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Identifying and Equipping Your Ecommerce Store for Online Fraud – Part One

Identifying and Equipping Your Ecommerce Store for Online Fraud - Part One

As the world wakes up to the news of the Russian invasion of Ukraine, cyber experts report that there has been an increase in cyber attacks on various Ukrainian institutions. The New Scientist explores the impact of a possible cyber war on various sectors. It holds far-reaching implications for all ecommerce businesses across the globe. 

If you run an ecommerce store or sell anything online, one of the pressing issues that will keep you awake at night is fraud and chargebacks. According to Ravelin, online sellers will lose $130 billion to online payment fraud between 2018 and 2023. On average, online payment fraud costs global businesses 1,8% of revenue. On top of that, ecommerce businesses lose an extra $2.94 for every $1 of chargeback fraud. An interesting statistic to flag is that the average value per attempted fraudulent transaction rose from $416 in 2019 to $710 in 2020. Fraudsters are not just pumping up the volume of fraudulent transactions, they are also inflating the value. 

So it makes sense to pay attention to identifying and preventing fraud. You, your financial team, and your bank manager will sleep much better at night. 

Identifying online ecommerce fraud 

Online merchants can identify online fraud in various ways. Just keep in mind that fraud evolves as fast as prevention systems do. You have to stay abreast of new schemes and identify red flags regularly. Here are some of the most common red flags to look out for. 

  • Order data that is inconsistent: If you see that the zip code and the city doesn’t match, there’s something wrong. The same applies to situations where the shopper’s IP address and email don’t match. 
  • Orders are larger than the average. Look at your customers’ spending patterns and flag any unusual transactions. Other flags to look out for are if the shopper orders multiple items of the same SKU (stock keeping unit) or insists on super fast delivery. 
  • Unusual locations: It’s extremely rare for people who, for example, live in Alaska to suddenly order from the middle of Australia. Their delivery address has changed to Australia and then back to Alaska on the next order. 
  • Various shipping addresses: The shopper orders from one billing address but ships all over the globe. 
  • Many transactions over a short period: It’s not Black Friday, and the shopper orders various items in quick succession. 
  • Multiple orders with multiple credit cards: Someone makes multiple transactions using a variety of different credit cards.
  • Repeated declined transactions after one another: The shopper keeps on getting the CSV, card number or expiry date wrong and persists in trying to get the transaction through five, six, seven times. 
  • Strings of orders from a new country: You’ve never received an order from Sudan, for instance, and you get multiple orders from that country overnight. 
Steps to prevent fraud 

The key to avoiding being hit by a train is not playing on the train tracks. It’s a bit like that with various types of online fraud. It’s not good enough just knowing what to look out for when it happens. You also need to prepare for it and put measures in place to avoid it if you can.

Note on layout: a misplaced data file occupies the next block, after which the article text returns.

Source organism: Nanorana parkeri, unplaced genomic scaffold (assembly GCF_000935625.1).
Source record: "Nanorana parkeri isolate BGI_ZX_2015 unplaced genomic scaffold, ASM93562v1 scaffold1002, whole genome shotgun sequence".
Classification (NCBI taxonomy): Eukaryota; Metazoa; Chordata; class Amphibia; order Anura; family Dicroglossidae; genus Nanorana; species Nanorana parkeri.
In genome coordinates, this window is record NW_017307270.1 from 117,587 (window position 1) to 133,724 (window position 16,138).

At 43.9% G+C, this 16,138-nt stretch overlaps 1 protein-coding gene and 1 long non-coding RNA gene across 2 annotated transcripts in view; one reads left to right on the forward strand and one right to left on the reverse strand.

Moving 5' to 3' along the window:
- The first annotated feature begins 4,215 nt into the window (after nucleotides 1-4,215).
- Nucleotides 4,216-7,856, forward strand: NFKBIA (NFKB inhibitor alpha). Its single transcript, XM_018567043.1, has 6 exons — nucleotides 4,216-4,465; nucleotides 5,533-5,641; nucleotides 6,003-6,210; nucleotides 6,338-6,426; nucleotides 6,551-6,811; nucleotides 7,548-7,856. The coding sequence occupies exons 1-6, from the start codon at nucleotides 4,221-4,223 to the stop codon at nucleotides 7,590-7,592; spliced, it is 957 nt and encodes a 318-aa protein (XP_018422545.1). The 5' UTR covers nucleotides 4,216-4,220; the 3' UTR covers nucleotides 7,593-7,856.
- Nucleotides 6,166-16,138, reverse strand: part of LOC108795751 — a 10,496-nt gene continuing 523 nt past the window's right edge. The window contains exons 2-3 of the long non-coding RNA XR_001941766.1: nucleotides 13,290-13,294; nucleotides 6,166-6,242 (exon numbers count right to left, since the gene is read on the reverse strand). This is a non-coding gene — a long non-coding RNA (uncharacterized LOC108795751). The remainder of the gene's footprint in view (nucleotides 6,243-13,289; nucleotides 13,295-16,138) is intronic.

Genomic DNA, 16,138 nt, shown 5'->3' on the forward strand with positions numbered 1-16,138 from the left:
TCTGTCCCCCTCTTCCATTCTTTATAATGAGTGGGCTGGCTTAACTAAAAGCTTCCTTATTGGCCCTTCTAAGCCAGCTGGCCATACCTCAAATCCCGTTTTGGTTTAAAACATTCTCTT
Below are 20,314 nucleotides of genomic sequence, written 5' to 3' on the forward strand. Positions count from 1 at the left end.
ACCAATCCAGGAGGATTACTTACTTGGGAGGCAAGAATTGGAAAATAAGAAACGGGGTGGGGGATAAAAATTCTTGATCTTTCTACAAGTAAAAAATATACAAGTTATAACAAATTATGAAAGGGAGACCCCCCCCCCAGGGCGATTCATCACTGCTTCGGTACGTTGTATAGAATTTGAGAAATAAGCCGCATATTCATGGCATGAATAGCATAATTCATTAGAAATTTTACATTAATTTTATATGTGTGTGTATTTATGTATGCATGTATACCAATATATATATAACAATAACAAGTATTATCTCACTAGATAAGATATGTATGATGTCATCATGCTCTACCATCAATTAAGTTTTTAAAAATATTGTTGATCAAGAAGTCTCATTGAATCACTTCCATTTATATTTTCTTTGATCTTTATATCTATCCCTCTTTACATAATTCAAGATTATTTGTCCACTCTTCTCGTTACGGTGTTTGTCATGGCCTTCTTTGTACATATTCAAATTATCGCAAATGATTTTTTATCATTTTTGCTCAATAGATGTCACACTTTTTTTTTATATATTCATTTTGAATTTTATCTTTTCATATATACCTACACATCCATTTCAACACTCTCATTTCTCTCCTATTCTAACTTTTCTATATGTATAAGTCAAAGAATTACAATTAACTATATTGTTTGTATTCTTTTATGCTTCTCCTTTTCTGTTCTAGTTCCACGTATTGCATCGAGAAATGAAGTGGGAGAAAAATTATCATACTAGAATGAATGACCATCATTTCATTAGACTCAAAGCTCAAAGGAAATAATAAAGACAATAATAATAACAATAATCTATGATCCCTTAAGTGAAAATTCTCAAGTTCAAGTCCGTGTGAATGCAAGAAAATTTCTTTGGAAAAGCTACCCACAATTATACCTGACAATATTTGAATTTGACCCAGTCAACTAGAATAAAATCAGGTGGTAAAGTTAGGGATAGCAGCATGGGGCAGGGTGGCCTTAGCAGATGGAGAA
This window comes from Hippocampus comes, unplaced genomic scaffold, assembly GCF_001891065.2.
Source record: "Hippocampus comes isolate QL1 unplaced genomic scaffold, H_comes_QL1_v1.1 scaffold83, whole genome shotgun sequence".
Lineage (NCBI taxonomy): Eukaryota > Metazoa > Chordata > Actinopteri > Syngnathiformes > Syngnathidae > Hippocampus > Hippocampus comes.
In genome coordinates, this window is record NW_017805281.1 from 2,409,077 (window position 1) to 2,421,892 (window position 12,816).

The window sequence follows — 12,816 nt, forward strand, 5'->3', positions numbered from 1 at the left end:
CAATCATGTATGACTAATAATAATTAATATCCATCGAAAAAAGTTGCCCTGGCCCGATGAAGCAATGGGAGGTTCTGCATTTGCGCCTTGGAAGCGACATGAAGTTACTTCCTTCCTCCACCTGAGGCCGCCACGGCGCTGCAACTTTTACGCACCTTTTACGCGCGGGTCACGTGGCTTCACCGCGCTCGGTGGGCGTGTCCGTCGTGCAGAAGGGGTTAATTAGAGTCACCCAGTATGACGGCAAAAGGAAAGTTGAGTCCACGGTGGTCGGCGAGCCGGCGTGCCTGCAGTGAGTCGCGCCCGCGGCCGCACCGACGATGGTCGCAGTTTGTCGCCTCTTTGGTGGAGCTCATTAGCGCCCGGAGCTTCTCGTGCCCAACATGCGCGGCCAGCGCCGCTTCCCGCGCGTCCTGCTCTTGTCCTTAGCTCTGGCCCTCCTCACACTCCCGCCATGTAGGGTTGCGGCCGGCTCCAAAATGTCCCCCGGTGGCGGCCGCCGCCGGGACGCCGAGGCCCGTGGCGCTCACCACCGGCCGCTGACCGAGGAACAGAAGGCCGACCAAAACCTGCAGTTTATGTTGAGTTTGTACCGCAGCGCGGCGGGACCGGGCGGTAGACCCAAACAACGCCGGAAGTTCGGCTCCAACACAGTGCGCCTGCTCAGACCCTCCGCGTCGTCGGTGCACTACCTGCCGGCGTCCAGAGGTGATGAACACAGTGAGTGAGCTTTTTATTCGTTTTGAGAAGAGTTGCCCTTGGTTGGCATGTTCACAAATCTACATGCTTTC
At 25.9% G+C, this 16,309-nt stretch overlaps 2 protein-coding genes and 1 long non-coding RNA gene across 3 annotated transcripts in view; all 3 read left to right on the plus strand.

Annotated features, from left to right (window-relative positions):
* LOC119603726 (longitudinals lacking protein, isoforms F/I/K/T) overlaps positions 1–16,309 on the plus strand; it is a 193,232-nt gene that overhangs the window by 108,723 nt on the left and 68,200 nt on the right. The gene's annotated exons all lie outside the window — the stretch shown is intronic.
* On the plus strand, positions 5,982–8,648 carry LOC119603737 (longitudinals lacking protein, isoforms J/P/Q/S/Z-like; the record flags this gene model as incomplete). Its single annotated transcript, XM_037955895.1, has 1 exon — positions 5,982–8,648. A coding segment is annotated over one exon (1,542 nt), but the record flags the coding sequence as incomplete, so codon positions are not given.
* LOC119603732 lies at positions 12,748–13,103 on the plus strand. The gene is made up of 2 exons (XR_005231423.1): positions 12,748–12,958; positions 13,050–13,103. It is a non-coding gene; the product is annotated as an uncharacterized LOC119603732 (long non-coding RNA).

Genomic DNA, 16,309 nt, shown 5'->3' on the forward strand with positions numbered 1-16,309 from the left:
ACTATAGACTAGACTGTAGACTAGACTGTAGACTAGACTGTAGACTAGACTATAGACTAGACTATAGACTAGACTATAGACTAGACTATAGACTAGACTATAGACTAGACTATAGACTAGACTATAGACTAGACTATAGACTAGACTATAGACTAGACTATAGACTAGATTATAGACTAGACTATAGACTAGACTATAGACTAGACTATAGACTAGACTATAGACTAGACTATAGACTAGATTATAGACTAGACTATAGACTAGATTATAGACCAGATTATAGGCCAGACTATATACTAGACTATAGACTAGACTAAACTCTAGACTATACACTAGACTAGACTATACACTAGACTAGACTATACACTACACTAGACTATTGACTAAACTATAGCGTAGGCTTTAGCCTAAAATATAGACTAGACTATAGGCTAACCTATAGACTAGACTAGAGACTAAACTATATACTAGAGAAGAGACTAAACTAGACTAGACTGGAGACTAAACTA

Some of these measures are more technical than others. In some cases, excellent software will do the trick. In others, you have to rely on good old fashioned know-how. Here are some steps you can take to implement ecommerce fraud prevention strategies for your online store. 

Regular site audits

To conduct these audits and stay ahead of criminals, ask yourself these questions: 

  • Check your shopping cart software and plugins. Are they up to date?
  • Is your SSL certificate current and up to date?
  • Are you PCI-DSS compliant (Payment Card Industry Data Security Standard)?
  • Are your backups current?
  • Check your passwords on your admin accounts, hosting dashboards, CMS, database, and FTP access. Are they strong enough, and do you change them regularly?
  • Do you scan your site for malware regularly?
  • Do you encrypt communication between your store, customers and suppliers?
  • Have you deleted inactive plugins?
PCI Compliance 

If you run an online store, you are familiar with Payment Card Industry (PCI) compliance requirements. These compliance measures are set by a global PCI council including brands like Mastercard and Visa. They are not optional, and they’re strictly enforced to ensure that companies deal with consumer payment information securely. If you want to get your head around what PCI compliance entails, you can have a look at the PCI Security Standards website. To ensure you are protected on all fronts choose a payments provider that has these security features built into their products. Truevo ensures that there is PCI compliance in all our solutions so that you can rest assured that you are protected. That’s why it makes sense to choose us as your payment provider. Well, that’s not the only reason, but it’s a good one. 

Watch this space for more steps to protect your ecommerce store from online fraud next week. 

Picture of Claire Muscat
Claire Muscat
Head of Enterprise Risk at Truevo Payments
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Disclaimer: This content has been written for informational purposes only. It should not be construed as legal or business advice.

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